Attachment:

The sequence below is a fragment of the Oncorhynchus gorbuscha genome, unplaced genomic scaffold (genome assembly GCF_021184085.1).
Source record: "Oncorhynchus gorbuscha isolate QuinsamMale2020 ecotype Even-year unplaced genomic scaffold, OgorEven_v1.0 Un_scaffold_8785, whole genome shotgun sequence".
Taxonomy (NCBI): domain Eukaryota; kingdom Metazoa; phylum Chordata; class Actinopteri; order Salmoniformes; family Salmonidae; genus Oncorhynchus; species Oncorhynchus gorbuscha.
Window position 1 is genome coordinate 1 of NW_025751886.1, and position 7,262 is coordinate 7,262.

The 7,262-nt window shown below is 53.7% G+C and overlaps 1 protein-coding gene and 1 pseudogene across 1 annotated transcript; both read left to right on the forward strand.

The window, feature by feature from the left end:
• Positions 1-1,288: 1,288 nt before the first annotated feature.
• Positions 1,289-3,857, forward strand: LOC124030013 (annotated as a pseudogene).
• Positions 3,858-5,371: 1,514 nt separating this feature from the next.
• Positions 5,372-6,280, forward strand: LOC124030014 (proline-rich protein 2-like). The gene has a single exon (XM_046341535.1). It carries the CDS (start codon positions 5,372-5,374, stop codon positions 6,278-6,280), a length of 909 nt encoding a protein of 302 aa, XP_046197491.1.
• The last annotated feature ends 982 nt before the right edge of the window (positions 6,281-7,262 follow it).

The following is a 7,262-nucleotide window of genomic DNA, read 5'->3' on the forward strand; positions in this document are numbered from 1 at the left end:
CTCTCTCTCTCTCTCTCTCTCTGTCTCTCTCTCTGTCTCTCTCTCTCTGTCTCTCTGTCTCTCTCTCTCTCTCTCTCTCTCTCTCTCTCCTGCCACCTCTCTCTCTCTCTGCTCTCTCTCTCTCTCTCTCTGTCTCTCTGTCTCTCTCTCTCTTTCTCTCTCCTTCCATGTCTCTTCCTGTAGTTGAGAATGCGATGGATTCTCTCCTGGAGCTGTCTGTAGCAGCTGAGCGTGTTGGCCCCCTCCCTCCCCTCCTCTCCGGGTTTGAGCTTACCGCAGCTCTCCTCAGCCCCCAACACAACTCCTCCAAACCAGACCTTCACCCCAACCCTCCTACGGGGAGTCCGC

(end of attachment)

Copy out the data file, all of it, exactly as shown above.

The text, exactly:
The sequence below is a fragment of the Oncorhynchus gorbuscha genome, unplaced genomic scaffold (genome assembly GCF_021184085.1).
Source record: "Oncorhynchus gorbuscha isolate QuinsamMale2020 ecotype Even-year unplaced genomic scaffold, OgorEven_v1.0 Un_scaffold_8785, whole genome shotgun sequence".
Taxonomy (NCBI): domain Eukaryota; kingdom Metazoa; phylum Chordata; class Actinopteri; order Salmoniformes; family Salmonidae; genus Oncorhynchus; species Oncorhynchus gorbuscha.
Window position 1 is genome coordinate 1 of NW_025751886.1, and position 7,262 is coordinate 7,262.

The 7,262-nt window shown below is 53.7% G+C and overlaps 1 protein-coding gene and 1 pseudogene across 1 annotated transcript; both read left to right on the forward strand.

The window, feature by feature from the left end:
• Positions 1-1,288: 1,288 nt before the first annotated feature.
• Positions 1,289-3,857, forward strand: LOC124030013 (annotated as a pseudogene).
• Positions 3,858-5,371: 1,514 nt separating this feature from the next.
• Positions 5,372-6,280, forward strand: LOC124030014 (proline-rich protein 2-like). The gene has a single exon (XM_046341535.1). It carries the CDS (start codon positions 5,372-5,374, stop codon positions 6,278-6,280), a length of 909 nt encoding a protein of 302 aa, XP_046197491.1.
• The last annotated feature ends 982 nt before the right edge of the window (positions 6,281-7,262 follow it).

The following is a 7,262-nucleotide window of genomic DNA, read 5'->3' on the forward strand; positions in this document are numbered from 1 at the left end:
CTCTCTCTCTCTCTCTCTCTCTGTCTCTCTCTCTGTCTCTCTCTCTCTGTCTCTCTGTCTCTCTCTCTCTCTCTCTCTCTCTCTCTCTCCTGCCACCTCTCTCTCTCTCTGCTCTCTCTCTCTCTCTCTCTGTCTCTCTGTCTCTCTCTCTCTTTCTCTCTCCTTCCATGTCTCTTCCTGTAGTTGAGAATGCGATGGATTCTCTCCTGGAGCTGTCTGTAGCAGCTGAGCGTGTTGGCCCCCTCCCTCCCCTCCTCTCCGGGTTTGAGCTTACCGCAGCTCTCCTCAGCCCCCAACACAACTCCTCCAAACCAGACCTTCACCCCAACCCTCCTACGGGGAGTCCGC